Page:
What is Yoga Good For?
Updated: Mar 2, 2020
Recently, I have started taking yoga classes at a studio downtown. There is Sanskrit painted on the purple walls. I learned the Sanskrit alphabet in school as a kid in Nepal, and the writing appears to be a Hindi prayer of some kind. Of course, there's nothing inherently spiritual about Sanskrit itself. The walls could just as easily read, "Stretch, assholes!" and most people would never know. For westerners, indecipherable lettering with a line across the top is a signifier for sacred. The studio space is filled with other objects meant to connote holiness—little shrines on tables with cheaply framed pictures of various bearded wise men, Buddhist religious paintings called tankas, prayer flags strung across the ceiling, round meditation cushions. No matter that these objects hail from different religious traditions, countries, and cultures. In the lobby, the sacred stuff mingles with hundred dollar yoga mats and t-shirts emblazoned with the name of the yoga studio (in English, but with a line at the top to mimic Sanskrit, of course). By proximity, this merchandise also becomes sacred, the very act of handing over your credit card a sign of your spiritual integrity. I paid twenty bucks on Amazon for my yoga mat, and it seems to be doing the trick, which is mostly absorbing the sweat from my absurdly inflexible body. My ambivalence about the studio comes from the fact that I too love these "sacred" objects. I have a Buddha tanka and a small brass statue in my writing studio; prayer bells too, which have a glorious, resonant gong when you bang them together. The difference is these objects remind me of my childhood in Nepal, and this somehow feels more authentic than just decorating a space with them because they signify oneness with the universe. I also love how yoga makes me feel—calmer, looser, more patient, less likely to strangle my kids—and this only deepens my ambivalence towards the experience of taking classes.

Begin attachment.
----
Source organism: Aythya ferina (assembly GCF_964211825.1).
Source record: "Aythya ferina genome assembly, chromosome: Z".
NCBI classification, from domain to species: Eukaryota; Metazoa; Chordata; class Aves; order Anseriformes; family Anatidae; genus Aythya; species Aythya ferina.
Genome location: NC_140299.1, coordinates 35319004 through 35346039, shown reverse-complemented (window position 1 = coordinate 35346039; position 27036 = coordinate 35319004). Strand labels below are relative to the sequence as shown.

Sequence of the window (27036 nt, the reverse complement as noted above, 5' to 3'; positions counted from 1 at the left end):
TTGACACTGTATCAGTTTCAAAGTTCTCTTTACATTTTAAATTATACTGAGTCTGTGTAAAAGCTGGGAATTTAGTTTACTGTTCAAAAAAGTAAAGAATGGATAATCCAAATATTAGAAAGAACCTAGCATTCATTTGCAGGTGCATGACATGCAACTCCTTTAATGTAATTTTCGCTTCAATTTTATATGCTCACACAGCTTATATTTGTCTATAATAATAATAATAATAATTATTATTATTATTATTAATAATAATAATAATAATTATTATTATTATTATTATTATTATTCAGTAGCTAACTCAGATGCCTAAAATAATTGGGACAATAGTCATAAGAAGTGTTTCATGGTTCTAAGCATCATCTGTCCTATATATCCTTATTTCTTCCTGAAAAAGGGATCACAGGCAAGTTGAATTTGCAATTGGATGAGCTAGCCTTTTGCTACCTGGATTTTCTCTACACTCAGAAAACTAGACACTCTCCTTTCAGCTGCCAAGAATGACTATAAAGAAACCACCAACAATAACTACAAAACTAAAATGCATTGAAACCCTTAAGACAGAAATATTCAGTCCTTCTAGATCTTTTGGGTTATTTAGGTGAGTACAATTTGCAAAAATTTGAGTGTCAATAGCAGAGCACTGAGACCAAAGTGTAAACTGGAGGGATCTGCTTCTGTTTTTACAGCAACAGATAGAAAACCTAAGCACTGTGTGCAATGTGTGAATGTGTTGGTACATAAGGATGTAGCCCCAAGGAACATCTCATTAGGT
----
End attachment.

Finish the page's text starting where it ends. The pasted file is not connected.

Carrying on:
Part of yoga's appeal is that it helps us ask important questions about the fundamental nature of our mind-bodies. I find myself asking other questions, such as: Why must something that is basically stretching be steeped in so much bullshit? Why must so many of the teachers who are clearly American have names like Yooshi and Asoona and Mystery? And why does the practice of yoga lead so many people straight to the tattoo parlor? Or is it the other way around? Yesterday's teacher began class with a few observations about how the last couple days have been tough because of the eclipse. Apparently, the energies when the moon and sun cross paths can stir up a lot of deep-seated emotion. She seemed worn out by it, frankly. In addition to the eclipse, there were some other confluences related to the House of Crab which also seemed to be distressing her. I wanted to raise my hand and suggest she tie those little rubber bands around the claws of the crabs like at the Asian market, but I didn't get a sense that my comment would have been appreciated. Plus, in that moment, my ankle was screaming at me because I was sitting cross-legged on the floor, an advanced yoga position that pushes the very limits of my flexibility. She ended her introduction with a lovely comment about needing to be patient with ourselves, which I took as a sign that I could safely uncross my legs. She then shrugged off her doldrums with a perfectly executed neck roll, had us chant two rounds of "om" to put us in touch with our sacred energies, and off we went into Downward Dog.